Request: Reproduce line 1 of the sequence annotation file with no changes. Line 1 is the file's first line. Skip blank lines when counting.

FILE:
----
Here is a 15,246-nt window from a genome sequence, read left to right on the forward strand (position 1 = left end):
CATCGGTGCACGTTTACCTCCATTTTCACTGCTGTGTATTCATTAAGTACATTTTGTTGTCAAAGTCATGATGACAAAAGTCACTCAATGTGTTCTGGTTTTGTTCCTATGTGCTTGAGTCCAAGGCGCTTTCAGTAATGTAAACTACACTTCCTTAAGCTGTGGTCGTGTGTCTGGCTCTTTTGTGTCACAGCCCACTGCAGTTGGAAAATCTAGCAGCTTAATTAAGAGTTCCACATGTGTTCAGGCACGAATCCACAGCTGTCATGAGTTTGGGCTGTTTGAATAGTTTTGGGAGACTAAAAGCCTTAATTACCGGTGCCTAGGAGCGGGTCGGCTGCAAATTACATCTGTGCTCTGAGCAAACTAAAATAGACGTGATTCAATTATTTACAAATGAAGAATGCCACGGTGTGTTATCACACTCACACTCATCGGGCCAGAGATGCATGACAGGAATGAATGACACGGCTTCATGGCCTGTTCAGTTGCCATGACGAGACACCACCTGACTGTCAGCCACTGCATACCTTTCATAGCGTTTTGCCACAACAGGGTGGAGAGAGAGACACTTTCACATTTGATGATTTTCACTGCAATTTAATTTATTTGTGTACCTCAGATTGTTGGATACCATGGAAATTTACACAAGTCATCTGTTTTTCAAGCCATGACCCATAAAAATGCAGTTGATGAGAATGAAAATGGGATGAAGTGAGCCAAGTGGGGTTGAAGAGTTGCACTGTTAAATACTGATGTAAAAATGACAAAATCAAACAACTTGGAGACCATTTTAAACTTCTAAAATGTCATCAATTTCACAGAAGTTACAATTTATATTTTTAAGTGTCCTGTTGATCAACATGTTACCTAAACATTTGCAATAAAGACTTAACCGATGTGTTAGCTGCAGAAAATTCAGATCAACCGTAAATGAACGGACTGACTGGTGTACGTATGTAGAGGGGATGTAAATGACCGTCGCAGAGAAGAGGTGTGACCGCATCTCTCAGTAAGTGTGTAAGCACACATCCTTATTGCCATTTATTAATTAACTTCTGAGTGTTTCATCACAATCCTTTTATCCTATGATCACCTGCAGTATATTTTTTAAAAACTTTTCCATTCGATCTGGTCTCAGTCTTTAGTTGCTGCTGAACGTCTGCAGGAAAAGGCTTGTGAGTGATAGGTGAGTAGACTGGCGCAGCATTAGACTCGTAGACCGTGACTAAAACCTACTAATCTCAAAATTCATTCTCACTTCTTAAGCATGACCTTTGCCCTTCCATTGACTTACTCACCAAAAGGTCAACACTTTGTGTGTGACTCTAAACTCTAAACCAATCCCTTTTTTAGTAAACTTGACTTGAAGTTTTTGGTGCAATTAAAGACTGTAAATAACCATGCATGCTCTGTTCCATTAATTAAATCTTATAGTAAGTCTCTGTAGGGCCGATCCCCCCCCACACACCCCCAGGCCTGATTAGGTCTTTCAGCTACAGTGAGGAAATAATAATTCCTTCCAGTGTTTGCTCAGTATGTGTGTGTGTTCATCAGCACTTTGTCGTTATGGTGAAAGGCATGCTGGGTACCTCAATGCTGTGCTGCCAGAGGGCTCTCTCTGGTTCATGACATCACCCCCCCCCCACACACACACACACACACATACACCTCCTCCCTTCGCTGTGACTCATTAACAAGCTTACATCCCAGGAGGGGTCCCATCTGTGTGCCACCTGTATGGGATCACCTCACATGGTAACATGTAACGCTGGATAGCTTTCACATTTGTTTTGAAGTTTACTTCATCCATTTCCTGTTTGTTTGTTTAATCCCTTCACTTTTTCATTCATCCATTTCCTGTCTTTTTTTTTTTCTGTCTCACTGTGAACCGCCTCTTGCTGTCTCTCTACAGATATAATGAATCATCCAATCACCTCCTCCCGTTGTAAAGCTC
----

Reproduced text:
Here is a 15,246-nt window from a genome sequence, read left to right on the forward strand (position 1 = left end):